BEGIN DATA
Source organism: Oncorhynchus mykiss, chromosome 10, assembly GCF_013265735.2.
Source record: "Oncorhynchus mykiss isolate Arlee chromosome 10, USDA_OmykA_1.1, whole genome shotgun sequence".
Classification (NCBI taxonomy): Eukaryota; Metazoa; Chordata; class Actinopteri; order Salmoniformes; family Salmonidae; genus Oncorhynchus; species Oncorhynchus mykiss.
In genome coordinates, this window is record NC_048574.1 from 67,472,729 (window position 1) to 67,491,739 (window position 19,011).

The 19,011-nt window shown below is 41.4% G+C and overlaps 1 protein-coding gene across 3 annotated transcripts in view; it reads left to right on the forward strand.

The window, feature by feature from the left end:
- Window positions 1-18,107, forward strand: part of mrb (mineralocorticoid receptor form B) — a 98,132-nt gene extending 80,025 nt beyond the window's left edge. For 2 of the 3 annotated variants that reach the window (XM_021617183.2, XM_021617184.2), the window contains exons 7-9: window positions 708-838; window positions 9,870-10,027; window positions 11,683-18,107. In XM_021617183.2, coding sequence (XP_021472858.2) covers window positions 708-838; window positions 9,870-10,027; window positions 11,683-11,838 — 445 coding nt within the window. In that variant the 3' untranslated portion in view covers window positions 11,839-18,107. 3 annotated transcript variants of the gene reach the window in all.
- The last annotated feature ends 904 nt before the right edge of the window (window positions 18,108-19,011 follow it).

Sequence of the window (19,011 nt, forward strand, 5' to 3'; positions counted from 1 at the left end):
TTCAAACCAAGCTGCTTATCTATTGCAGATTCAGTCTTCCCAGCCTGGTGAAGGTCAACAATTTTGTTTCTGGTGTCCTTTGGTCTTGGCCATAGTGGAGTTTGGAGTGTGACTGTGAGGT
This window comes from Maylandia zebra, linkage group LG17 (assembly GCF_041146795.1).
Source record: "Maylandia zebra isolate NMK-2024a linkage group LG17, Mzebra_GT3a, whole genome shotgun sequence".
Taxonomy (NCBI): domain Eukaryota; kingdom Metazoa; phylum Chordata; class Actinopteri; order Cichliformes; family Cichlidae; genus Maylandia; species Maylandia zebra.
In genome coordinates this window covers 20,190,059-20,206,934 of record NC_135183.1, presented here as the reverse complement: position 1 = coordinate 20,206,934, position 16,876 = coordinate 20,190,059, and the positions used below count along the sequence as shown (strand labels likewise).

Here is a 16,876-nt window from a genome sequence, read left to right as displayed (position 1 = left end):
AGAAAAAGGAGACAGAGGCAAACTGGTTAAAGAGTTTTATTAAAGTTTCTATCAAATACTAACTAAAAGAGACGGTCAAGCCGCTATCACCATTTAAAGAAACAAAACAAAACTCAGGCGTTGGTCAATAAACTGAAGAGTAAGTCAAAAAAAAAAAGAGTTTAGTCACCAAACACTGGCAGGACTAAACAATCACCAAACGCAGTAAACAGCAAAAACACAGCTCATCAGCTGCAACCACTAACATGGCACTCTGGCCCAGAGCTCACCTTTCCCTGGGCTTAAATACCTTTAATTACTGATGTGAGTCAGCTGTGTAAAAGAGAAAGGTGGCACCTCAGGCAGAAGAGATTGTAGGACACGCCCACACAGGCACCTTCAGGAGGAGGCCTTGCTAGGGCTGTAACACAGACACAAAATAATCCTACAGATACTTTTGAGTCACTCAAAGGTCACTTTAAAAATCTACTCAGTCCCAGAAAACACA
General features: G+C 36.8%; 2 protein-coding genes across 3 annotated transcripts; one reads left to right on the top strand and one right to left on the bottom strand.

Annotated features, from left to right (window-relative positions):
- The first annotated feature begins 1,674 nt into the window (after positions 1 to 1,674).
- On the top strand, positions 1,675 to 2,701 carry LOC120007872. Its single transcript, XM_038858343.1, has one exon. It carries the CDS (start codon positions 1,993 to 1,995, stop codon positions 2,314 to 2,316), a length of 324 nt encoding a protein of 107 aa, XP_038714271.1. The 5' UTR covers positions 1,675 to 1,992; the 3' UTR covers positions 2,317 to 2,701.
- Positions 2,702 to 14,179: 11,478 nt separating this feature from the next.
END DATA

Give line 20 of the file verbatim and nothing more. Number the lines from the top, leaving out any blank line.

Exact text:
- On the top strand, positions 1,675 to 2,701 carry LOC120007872. Its single transcript, XM_038858343.1, has one exon. It carries the CDS (start codon positions 1,993 to 1,995, stop codon positions 2,314 to 2,316), a length of 324 nt encoding a protein of 107 aa, XP_038714271.1. The 5' UTR covers positions 1,675 to 1,992; the 3' UTR covers positions 2,317 to 2,701.